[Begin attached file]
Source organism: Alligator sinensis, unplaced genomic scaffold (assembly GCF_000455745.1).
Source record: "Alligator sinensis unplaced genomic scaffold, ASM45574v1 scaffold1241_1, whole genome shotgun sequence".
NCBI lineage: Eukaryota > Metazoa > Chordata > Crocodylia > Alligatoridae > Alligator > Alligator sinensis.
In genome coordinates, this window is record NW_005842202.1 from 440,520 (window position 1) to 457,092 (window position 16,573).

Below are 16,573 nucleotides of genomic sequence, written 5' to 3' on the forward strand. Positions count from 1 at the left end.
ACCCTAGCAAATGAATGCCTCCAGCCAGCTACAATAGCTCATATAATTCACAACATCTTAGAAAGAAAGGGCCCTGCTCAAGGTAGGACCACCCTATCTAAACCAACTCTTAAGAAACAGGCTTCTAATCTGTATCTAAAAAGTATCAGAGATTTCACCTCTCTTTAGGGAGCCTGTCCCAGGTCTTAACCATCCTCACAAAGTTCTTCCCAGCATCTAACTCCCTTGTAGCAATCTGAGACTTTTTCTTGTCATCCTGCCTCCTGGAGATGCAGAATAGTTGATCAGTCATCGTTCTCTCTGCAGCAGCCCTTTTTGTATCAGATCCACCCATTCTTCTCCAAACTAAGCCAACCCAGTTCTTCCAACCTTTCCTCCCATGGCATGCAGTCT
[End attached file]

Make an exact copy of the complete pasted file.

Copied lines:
Source organism: Alligator sinensis, unplaced genomic scaffold (assembly GCF_000455745.1).
Source record: "Alligator sinensis unplaced genomic scaffold, ASM45574v1 scaffold1241_1, whole genome shotgun sequence".
NCBI lineage: Eukaryota > Metazoa > Chordata > Crocodylia > Alligatoridae > Alligator > Alligator sinensis.
In genome coordinates, this window is record NW_005842202.1 from 440,520 (window position 1) to 457,092 (window position 16,573).

Below are 16,573 nucleotides of genomic sequence, written 5' to 3' on the forward strand. Positions count from 1 at the left end.
ACCCTAGCAAATGAATGCCTCCAGCCAGCTACAATAGCTCATATAATTCACAACATCTTAGAAAGAAAGGGCCCTGCTCAAGGTAGGACCACCCTATCTAAACCAACTCTTAAGAAACAGGCTTCTAATCTGTATCTAAAAAGTATCAGAGATTTCACCTCTCTTTAGGGAGCCTGTCCCAGGTCTTAACCATCCTCACAAAGTTCTTCCCAGCATCTAACTCCCTTGTAGCAATCTGAGACTTTTTCTTGTCATCCTGCCTCCTGGAGATGCAGAATAGTTGATCAGTCATCGTTCTCTCTGCAGCAGCCCTTTTTGTATCAGATCCACCCATTCTTCTCCAAACTAAGCCAACCCAGTTCTTCCAACCTTTCCTCCCATGGCATGCAGTCT